Protesters Claim Croatia Government Stifles Press Freedom

Croatian journalists and activists staged a protest in Zagreb, claiming the government is undermining media freedom in the country in an attempt to promote its own ideological values. Around 200 journalists and activists joined a protest walk from the headquarters of the Croatian Journalists’ Association, HND to the culture ministry in central Zagreb on World Press Freedom Day on Tuesday to raise concerns about the media situation in the country.

Jporunalist raise their pens 640. Photo Sven Milekic BIRN

Jourunalists symbolically raise their pens in protest during Tuesday’s rally. Photo: BIRN/Sven Milekic

The protest came before an international media conference organised by the HND, the Friedrich Ebert Foundation and the US embassy in Zagreb, which focuses on press freedom, with a special emphasis on the situation in three EU states, Poland, Hungary and Croatia.

HND president Sasa Lekovic warned that “media freedoms [are] constantly deteriorating” in Croatia, highlighting the role played by controversial culture minister Zlatan Hasanbegovic, who has slashed state funding for non-profit media. “There is no positive forecast for media in the future, things can only get worse. Even if Mr. Hasanbegovic was not the minister anymore… this is not a solution, since the entire government acts in the same way,” Lekovic told BIRN.

Hasanbegovic managed to largely eliminate state funding for non-profit media by dismissing the council responsible for financing the sector in January, announcing that the money will go into book publishing instead. He also cut the ministry’s support to left-wing media in April.

Sasa Kosanovic, a reporter from the state broadcaster, Croatian Radio-Television, HRT, who was fired last week for his role in filming a documentary about war crimes committed during Croatia’s 1995 military operation Storm, also attended to the protest. “Besides the fact that this government attacked the media as the part of an ideological war, which is led by Hasanbegovic, who first attacked independent media and the independent scene as well, my personal reason for participating in such a protest is a belief that in Croatia media freedoms are not on the level they should be,” Kosanovic told BIRN. Kosanovic also accused the public broadcaster’s new management of trying to “destroy the little journalistic credibility that existed on HRT”.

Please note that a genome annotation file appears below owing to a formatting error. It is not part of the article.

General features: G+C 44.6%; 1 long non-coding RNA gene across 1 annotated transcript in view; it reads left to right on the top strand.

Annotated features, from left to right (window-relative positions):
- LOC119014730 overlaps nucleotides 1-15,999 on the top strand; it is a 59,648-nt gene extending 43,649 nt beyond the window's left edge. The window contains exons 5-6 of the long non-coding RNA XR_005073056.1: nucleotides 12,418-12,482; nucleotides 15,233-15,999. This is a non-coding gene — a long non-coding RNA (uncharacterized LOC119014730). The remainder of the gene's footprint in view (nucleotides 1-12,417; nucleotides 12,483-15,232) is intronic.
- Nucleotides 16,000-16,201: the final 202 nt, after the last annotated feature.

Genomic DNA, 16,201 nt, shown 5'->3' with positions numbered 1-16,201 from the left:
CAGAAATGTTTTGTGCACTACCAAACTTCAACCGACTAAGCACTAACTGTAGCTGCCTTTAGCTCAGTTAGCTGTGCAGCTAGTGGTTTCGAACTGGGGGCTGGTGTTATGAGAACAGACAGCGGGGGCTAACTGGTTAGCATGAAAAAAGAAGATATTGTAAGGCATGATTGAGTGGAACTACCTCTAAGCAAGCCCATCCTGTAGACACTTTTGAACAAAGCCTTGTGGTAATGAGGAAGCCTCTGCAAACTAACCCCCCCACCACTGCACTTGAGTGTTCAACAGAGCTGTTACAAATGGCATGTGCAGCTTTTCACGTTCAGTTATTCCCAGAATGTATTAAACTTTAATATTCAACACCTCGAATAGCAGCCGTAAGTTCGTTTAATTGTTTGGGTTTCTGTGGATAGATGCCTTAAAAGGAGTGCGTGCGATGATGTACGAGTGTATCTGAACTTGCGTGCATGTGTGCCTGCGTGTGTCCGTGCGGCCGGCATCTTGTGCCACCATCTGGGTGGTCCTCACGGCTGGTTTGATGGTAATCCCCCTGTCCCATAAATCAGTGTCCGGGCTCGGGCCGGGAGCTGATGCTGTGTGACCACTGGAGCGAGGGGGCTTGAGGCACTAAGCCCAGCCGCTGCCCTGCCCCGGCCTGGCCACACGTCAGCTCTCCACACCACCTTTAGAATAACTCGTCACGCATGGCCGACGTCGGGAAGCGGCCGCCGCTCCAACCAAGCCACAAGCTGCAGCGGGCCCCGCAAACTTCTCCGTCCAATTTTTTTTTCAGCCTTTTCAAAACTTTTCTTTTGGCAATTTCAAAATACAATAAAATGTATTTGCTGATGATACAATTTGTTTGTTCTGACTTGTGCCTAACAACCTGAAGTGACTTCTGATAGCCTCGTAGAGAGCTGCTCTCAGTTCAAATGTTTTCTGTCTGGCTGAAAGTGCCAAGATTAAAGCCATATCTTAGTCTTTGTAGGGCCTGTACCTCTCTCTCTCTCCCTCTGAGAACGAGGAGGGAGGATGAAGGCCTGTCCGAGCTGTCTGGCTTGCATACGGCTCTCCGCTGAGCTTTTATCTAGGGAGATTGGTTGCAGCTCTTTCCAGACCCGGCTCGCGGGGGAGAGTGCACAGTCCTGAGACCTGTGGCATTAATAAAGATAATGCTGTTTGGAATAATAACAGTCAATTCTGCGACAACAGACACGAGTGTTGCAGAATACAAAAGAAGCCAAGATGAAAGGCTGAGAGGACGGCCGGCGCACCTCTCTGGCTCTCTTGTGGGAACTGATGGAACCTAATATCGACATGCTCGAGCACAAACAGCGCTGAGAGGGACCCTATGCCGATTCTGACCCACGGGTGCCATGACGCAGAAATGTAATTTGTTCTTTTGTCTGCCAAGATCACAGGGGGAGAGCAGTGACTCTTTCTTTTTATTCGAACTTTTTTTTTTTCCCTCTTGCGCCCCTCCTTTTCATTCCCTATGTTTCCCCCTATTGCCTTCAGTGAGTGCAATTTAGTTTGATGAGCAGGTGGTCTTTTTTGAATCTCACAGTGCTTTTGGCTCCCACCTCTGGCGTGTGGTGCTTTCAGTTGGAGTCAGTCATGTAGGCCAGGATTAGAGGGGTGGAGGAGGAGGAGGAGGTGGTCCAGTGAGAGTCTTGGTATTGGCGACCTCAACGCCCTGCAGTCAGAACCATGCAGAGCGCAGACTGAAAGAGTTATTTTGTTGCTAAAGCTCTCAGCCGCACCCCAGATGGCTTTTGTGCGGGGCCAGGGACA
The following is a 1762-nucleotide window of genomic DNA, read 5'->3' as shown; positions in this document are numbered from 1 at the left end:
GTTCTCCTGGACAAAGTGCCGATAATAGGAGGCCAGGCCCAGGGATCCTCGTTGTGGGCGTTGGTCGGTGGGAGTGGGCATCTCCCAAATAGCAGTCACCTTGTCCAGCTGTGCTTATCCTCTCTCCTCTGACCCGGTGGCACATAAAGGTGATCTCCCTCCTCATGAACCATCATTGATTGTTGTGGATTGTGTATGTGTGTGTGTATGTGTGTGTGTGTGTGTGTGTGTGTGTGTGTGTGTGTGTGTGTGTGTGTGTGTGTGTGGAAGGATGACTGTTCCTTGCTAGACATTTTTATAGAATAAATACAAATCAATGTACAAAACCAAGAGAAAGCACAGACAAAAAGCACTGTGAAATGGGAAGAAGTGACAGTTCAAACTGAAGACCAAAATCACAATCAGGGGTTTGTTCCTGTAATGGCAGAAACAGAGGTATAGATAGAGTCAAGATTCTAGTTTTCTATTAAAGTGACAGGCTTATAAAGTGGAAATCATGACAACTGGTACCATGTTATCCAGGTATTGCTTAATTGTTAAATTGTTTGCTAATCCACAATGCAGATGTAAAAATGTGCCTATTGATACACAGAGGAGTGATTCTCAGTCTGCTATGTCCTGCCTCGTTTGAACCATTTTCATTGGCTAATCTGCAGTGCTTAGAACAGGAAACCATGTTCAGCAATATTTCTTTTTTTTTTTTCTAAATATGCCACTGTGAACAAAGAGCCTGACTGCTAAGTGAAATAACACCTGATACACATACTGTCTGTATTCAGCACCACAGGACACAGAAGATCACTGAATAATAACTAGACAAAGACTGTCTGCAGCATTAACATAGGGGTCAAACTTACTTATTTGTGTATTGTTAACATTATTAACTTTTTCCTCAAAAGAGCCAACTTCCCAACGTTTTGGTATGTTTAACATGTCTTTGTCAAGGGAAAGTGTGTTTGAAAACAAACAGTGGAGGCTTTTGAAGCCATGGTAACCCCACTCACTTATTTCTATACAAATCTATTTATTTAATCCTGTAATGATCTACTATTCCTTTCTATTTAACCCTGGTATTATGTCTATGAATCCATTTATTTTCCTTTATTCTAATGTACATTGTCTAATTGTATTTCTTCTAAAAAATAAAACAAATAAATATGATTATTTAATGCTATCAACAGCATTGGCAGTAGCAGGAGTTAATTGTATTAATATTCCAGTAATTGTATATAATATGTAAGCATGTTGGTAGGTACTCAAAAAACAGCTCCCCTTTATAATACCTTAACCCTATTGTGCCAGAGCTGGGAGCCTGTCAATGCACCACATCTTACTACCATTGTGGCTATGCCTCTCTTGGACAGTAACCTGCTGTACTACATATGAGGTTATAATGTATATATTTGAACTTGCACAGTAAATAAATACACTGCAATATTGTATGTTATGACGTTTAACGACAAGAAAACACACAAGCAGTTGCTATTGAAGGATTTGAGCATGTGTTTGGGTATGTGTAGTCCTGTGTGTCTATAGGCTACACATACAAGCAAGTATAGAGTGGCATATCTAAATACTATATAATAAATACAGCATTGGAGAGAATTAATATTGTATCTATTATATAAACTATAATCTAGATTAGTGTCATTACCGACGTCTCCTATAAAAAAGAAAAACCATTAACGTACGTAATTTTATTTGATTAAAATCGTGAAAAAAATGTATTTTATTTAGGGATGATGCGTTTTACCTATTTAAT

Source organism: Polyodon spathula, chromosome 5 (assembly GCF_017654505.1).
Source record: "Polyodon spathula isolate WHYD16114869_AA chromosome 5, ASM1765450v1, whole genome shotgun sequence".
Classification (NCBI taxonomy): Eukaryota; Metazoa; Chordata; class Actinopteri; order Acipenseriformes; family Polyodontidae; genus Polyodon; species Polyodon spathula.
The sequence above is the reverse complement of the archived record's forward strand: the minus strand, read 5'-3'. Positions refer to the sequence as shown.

In March, the government majority in parliament removed the head of HRT, Goran Radman, and replaced him with Sinisa Kovacic, who is in favour with Hasanbegovic and the government. In less than two months, about 70 journalists, editors, directors, managers, cameramen and others have been removed from their positions or laid off from HRT, triggering accusations of political purges.

This has raised the attention of international journalists’ associations, the EU, the Organisation for Security and Co-operation in Europe, and foreign ambassadors.

The most recent negative evaluation of the country’s media situation came on Friday, when Nils Muiznieks, human rights commissioner for the Council of Europe, raised concerns after a five-day visit about the reactions of the authorities to threats of violence and death and physical assaults on journalists in Croatia.

Journalists’ associations in Croatia, Montenegro and Serbia launched a campaign on Tuesday to highlight what they said are declining media freedoms in the region, entitled ‘Five Minutes of Thunderous Silence’. They are calling on TV and radio stations to interrupt their programming with five minutes’ silence.

The annual report from US watchdog Freedom House last week also said that media freedoms in the Balkans have declined, especially in Macedonia and Serbia.

Culture minister Hasanbegovic said on Monday meanwhile that he did not receive an invitation from the HND to attend its conference about media freedom, but the Croatian journalists’ association made public a copy of his invitation, issued on April 22, with a ministry stamp confirming that it had been received.

Balkan Insight

3 May 2016